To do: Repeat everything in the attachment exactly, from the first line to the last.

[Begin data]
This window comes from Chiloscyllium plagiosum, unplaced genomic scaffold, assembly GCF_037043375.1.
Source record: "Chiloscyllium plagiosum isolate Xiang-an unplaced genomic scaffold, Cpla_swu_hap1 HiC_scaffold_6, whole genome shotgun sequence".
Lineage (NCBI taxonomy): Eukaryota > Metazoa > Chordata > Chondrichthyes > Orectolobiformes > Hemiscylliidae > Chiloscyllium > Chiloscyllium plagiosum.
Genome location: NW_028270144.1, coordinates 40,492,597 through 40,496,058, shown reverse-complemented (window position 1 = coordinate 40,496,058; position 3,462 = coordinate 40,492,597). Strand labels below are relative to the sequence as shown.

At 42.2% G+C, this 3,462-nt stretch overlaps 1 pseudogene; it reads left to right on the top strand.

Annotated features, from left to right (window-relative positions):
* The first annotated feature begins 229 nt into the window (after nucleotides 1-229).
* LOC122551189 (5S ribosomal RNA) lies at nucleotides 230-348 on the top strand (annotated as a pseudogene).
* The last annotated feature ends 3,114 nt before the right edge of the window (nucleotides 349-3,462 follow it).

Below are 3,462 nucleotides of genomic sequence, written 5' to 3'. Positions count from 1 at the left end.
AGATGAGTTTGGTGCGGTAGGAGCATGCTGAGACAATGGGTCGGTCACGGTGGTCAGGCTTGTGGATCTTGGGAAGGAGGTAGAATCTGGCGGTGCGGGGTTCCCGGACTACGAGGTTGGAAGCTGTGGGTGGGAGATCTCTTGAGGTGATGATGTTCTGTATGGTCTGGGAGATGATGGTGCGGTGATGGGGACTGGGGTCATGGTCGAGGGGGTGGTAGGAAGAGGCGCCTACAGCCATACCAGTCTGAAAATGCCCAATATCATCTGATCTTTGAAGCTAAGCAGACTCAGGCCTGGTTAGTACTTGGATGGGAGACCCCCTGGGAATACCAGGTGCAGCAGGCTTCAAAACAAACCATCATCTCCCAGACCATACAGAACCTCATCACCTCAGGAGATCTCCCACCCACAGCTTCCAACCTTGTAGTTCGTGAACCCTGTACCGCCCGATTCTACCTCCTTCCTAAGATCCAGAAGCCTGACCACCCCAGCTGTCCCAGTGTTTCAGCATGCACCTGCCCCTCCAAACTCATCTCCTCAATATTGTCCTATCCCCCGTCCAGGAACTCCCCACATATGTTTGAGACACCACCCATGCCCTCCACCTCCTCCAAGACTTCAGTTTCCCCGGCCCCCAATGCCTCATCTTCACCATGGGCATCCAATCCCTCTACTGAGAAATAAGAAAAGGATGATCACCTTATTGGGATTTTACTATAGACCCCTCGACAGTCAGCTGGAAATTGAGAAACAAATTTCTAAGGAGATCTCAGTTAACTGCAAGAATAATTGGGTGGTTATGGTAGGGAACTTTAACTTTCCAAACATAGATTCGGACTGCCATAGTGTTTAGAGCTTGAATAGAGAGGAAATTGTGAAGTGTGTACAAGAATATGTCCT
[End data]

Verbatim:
This window comes from Chiloscyllium plagiosum, unplaced genomic scaffold, assembly GCF_037043375.1.
Source record: "Chiloscyllium plagiosum isolate Xiang-an unplaced genomic scaffold, Cpla_swu_hap1 HiC_scaffold_6, whole genome shotgun sequence".
Lineage (NCBI taxonomy): Eukaryota > Metazoa > Chordata > Chondrichthyes > Orectolobiformes > Hemiscylliidae > Chiloscyllium > Chiloscyllium plagiosum.
Genome location: NW_028270144.1, coordinates 40,492,597 through 40,496,058, shown reverse-complemented (window position 1 = coordinate 40,496,058; position 3,462 = coordinate 40,492,597). Strand labels below are relative to the sequence as shown.

At 42.2% G+C, this 3,462-nt stretch overlaps 1 pseudogene; it reads left to right on the top strand.

Annotated features, from left to right (window-relative positions):
* The first annotated feature begins 229 nt into the window (after nucleotides 1-229).
* LOC122551189 (5S ribosomal RNA) lies at nucleotides 230-348 on the top strand (annotated as a pseudogene).
* The last annotated feature ends 3,114 nt before the right edge of the window (nucleotides 349-3,462 follow it).

Below are 3,462 nucleotides of genomic sequence, written 5' to 3'. Positions count from 1 at the left end.
AGATGAGTTTGGTGCGGTAGGAGCATGCTGAGACAATGGGTCGGTCACGGTGGTCAGGCTTGTGGATCTTGGGAAGGAGGTAGAATCTGGCGGTGCGGGGTTCCCGGACTACGAGGTTGGAAGCTGTGGGTGGGAGATCTCTTGAGGTGATGATGTTCTGTATGGTCTGGGAGATGATGGTGCGGTGATGGGGACTGGGGTCATGGTCGAGGGGGTGGTAGGAAGAGGCGCCTACAGCCATACCAGTCTGAAAATGCCCAATATCATCTGATCTTTGAAGCTAAGCAGACTCAGGCCTGGTTAGTACTTGGATGGGAGACCCCCTGGGAATACCAGGTGCAGCAGGCTTCAAAACAAACCATCATCTCCCAGACCATACAGAACCTCATCACCTCAGGAGATCTCCCACCCACAGCTTCCAACCTTGTAGTTCGTGAACCCTGTACCGCCCGATTCTACCTCCTTCCTAAGATCCAGAAGCCTGACCACCCCAGCTGTCCCAGTGTTTCAGCATGCACCTGCCCCTCCAAACTCATCTCCTCAATATTGTCCTATCCCCCGTCCAGGAACTCCCCACATATGTTTGAGACACCACCCATGCCCTCCACCTCCTCCAAGACTTCAGTTTCCCCGGCCCCCAATGCCTCATCTTCACCATGGGCATCCAATCCCTCTACTGAGAAATAAGAAAAGGATGATCACCTTATTGGGATTTTACTATAGACCCCTCGACAGTCAGCTGGAAATTGAGAAACAAATTTCTAAGGAGATCTCAGTTAACTGCAAGAATAATTGGGTGGTTATGGTAGGGAACTTTAACTTTCCAAACATAGATTCGGACTGCCATAGTGTTTAGAGCTTGAATAGAGAGGAAATTGTGAAGTGTGTACAAGAATATGTCCT